We’ve reported quite a bit on Nokia’s Glance screen in the past but we also know some of you are new to Windows Phone and may have picked up a Lumia 925 this week or a Lumia 1020 next. If that’s the case, you may not be familiar with how to enable Glance (or even what it is) and all the options that it has available to you.
So we whipped up a little tutorial video to show you how to enable this feature (it’s not on by default, though we don’t know about the 1020 yet) and configure it for your liking.
Glance, for those who don’t know, is Nokia’s always-on clock for their Lumia line. It launched with the Lumia 925 but will be available on the Lumia 1020 for launch and other Lumia series devices when Nokia’s Amber update rolls out later this summer. Basically, a clock is fixed on your otherwise-off display and while it of course uses battery, it’s quite unassuming for usage.
The clock is quite ingenious too as it auto-turns off when in your pocket and turns on when you pull it out. Likewise, you can set it to be off, always on, peek or timed. We detailed ‘peek’ last week, as that is the one that allows you to hover your hand over the phone to turn on the clock for 60-seconds. Timed will turn off after about 15 minutes and always on or off are self-explanatory.
Likewise you have a setting for “night mode” where the display won’t be as bright and instead of a grey clock, it’s a deep red, making it less distracting and easier on the eyes (very nice for movie theaters). You can even set at which times you would like night mode to kick in and turn off, which is a nice bonus.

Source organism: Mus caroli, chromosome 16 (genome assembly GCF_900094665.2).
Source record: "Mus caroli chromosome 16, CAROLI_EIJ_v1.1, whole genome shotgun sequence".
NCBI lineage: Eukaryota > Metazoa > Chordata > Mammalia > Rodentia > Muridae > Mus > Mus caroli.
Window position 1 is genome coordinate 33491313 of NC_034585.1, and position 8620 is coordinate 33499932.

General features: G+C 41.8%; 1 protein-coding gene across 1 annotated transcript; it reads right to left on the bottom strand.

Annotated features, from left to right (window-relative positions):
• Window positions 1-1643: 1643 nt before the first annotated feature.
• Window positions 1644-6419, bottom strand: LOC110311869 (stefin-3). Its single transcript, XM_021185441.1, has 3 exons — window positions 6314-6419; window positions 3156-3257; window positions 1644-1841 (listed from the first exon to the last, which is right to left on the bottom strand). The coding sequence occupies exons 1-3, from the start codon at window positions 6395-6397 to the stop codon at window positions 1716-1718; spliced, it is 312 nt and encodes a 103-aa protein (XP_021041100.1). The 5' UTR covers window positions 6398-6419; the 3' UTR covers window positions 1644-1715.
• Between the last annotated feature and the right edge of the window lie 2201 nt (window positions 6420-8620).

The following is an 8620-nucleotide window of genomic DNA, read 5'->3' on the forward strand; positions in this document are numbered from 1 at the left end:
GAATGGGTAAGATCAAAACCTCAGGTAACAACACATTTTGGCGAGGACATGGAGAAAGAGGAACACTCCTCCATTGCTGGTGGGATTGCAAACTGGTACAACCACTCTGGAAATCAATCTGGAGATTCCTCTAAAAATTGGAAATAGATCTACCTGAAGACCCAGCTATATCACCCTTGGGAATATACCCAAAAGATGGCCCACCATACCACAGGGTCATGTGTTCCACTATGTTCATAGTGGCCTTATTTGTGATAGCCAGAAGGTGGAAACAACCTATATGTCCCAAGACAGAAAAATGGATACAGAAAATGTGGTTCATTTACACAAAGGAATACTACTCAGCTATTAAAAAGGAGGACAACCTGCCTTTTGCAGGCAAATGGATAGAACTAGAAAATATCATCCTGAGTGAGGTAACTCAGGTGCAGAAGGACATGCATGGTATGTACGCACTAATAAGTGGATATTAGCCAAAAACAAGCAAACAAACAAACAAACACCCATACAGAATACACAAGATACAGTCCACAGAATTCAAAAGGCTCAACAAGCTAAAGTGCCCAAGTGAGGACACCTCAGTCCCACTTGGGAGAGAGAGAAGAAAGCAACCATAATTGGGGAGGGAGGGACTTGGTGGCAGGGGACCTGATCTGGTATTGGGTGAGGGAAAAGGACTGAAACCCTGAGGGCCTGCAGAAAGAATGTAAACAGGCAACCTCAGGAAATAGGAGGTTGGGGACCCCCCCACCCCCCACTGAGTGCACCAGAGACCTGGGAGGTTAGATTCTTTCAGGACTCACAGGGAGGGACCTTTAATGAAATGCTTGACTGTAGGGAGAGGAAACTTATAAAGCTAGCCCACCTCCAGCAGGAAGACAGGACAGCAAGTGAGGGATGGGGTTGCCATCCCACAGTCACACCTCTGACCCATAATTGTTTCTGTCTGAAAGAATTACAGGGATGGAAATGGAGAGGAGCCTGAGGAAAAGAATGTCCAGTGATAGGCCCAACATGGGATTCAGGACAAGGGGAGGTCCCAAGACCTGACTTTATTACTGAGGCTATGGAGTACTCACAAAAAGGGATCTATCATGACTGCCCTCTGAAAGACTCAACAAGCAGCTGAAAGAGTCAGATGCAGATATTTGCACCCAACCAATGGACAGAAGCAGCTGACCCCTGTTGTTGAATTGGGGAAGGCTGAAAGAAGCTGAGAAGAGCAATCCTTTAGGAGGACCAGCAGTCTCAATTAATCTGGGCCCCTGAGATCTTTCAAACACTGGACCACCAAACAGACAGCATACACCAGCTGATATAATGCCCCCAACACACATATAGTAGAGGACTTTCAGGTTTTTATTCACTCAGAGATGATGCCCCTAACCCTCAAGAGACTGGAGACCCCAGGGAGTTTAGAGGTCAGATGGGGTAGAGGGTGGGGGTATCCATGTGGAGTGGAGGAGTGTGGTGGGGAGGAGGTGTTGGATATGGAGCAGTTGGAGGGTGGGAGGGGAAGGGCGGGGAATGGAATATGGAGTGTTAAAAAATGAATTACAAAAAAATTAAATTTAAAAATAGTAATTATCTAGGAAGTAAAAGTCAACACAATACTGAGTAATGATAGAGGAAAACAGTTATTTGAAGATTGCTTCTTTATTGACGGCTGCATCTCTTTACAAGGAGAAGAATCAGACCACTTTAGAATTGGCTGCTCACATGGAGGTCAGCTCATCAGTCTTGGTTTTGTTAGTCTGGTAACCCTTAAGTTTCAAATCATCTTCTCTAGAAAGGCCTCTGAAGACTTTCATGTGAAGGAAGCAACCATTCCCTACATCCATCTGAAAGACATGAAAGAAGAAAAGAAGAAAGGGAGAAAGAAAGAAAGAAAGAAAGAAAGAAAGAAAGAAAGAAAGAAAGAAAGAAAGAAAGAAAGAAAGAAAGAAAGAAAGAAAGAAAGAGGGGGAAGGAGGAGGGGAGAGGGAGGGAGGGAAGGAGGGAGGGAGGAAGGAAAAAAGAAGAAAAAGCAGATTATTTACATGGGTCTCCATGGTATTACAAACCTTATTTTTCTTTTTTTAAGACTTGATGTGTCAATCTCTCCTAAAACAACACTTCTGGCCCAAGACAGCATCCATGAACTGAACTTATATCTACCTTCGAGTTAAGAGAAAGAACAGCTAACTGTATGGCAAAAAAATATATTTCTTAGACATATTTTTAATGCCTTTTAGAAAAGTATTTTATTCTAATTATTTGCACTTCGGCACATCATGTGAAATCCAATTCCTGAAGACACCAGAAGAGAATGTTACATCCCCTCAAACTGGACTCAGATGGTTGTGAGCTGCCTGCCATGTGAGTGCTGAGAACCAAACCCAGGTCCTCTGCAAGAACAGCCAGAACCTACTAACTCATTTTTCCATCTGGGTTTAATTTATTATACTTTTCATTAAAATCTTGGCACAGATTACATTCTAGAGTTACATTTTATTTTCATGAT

Other alerts that are shown on Glance include vibration and when it is charging.
And that’s it so far for Glance from Nokia. Who knows what else they will add to it in future updates, but there is little doubt in our minds: it’s one of the most useful and elegant looking features we’ve seen recently on a smartphone.
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Daniel Rubino is the Editor-in-chief of Windows Central, head reviewer, podcast co-host, and analyst. He has been covering Microsoft since 2007 when this site was called WMExperts (and later Windows Phone Central). His interests include Windows, laptops, next-gen computing, and for some reason, watches. Before all this tech stuff, he worked on a Ph.D. in linguistics, watched people sleep (for medical purposes!), and ran the projectors at movie theaters because it was fun.